The thing about the planet Kuroshka was that it had seventeen centers all orbiting each other. It was several times the size of Jupiter but had managed to solidify anyway. The centers had formed their own molten-core solar system deep under the crust. All these different cores spinning around each other inside the planet created gravity storms above. This made the crust into the hardest naturally-occurring substance discovered in the universe so far. If it had any elasticity at all, it would have been reduced to sand by the variable gravity continually attacking it.

The crust was a dark uniform jade green that didn’t reflect much light. It was flawless and smooth all the way to the horizon. It looked completely unnatural and creepy and warped all sense of perspective.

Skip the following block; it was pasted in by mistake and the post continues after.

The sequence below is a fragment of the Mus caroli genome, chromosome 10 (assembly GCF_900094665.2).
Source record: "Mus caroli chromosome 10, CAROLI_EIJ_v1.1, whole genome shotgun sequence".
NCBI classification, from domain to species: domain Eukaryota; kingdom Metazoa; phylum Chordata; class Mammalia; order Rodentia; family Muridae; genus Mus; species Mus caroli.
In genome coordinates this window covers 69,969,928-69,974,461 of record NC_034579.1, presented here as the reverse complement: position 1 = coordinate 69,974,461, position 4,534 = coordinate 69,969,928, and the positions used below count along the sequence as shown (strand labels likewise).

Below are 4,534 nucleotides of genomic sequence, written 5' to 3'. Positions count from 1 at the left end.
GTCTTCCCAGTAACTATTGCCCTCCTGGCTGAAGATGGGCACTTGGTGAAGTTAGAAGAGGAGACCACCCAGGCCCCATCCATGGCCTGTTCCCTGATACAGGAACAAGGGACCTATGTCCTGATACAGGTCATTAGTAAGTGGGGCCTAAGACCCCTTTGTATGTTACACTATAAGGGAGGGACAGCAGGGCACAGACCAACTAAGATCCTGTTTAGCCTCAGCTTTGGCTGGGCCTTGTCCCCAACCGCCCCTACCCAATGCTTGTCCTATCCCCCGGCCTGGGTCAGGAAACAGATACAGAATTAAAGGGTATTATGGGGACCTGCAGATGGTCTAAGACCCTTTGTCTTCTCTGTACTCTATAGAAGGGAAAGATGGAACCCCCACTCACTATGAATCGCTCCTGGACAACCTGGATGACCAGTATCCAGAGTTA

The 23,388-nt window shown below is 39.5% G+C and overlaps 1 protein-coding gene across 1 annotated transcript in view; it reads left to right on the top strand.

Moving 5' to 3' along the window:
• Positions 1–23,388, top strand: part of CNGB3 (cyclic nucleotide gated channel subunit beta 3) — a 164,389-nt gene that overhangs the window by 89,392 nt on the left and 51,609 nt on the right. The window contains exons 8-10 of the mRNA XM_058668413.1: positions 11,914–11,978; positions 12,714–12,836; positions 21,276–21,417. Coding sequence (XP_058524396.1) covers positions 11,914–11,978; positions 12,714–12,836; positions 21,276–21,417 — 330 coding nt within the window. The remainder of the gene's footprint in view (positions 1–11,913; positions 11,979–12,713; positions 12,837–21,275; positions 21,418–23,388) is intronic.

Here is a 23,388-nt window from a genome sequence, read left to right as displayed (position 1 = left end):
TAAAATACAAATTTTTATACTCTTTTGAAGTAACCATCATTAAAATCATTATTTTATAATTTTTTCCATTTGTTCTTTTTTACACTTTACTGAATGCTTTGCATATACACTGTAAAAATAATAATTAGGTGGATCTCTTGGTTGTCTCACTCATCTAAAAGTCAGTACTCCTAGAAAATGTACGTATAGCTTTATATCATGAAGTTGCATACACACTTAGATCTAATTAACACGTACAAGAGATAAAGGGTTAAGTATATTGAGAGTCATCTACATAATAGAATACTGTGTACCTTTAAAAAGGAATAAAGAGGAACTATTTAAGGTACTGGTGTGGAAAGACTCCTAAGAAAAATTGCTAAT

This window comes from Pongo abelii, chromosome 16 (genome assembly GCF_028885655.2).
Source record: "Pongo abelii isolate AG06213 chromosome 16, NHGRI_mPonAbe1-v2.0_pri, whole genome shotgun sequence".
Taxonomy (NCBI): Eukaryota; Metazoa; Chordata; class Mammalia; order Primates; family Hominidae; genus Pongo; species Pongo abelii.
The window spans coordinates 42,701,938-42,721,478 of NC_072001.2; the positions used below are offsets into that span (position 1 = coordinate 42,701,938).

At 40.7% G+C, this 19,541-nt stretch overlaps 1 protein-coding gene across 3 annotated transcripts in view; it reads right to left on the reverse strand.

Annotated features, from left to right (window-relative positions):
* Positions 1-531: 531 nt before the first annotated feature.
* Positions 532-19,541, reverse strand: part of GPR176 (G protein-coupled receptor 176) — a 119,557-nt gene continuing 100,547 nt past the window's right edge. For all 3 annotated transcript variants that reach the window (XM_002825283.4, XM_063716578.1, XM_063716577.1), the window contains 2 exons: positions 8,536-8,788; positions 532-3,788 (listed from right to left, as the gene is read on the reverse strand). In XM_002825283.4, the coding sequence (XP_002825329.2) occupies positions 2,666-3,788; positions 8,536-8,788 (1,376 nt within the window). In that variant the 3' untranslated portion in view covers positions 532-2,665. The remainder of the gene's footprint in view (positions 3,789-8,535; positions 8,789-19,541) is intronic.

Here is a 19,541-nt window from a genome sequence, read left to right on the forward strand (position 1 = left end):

We’d been placed here to find out how to mine it. A naturally occurring material like this could change the course of any war. But how does one cut such a material? Hell, the only way we could anchor our colonies here was with giant industrial suction cups.

Some colonies get pretty planets that are easy to live on. Lucky them. Some colonies get planets like Kuroshka.

As I suited up for another walkabout, I made sure to check the backup juice in my grav retardants and the sealant in my x-legs. The readouts said no gravity storms but they were only correct about half the time.

“How’s it lookin’ out there?” I asked Brent, our resident gravity mapper. The kid was twenty-three years old non-coldsleep if he was a day. This was the only posting he could get straight out of school. ‘First job is the worst job’ as they say.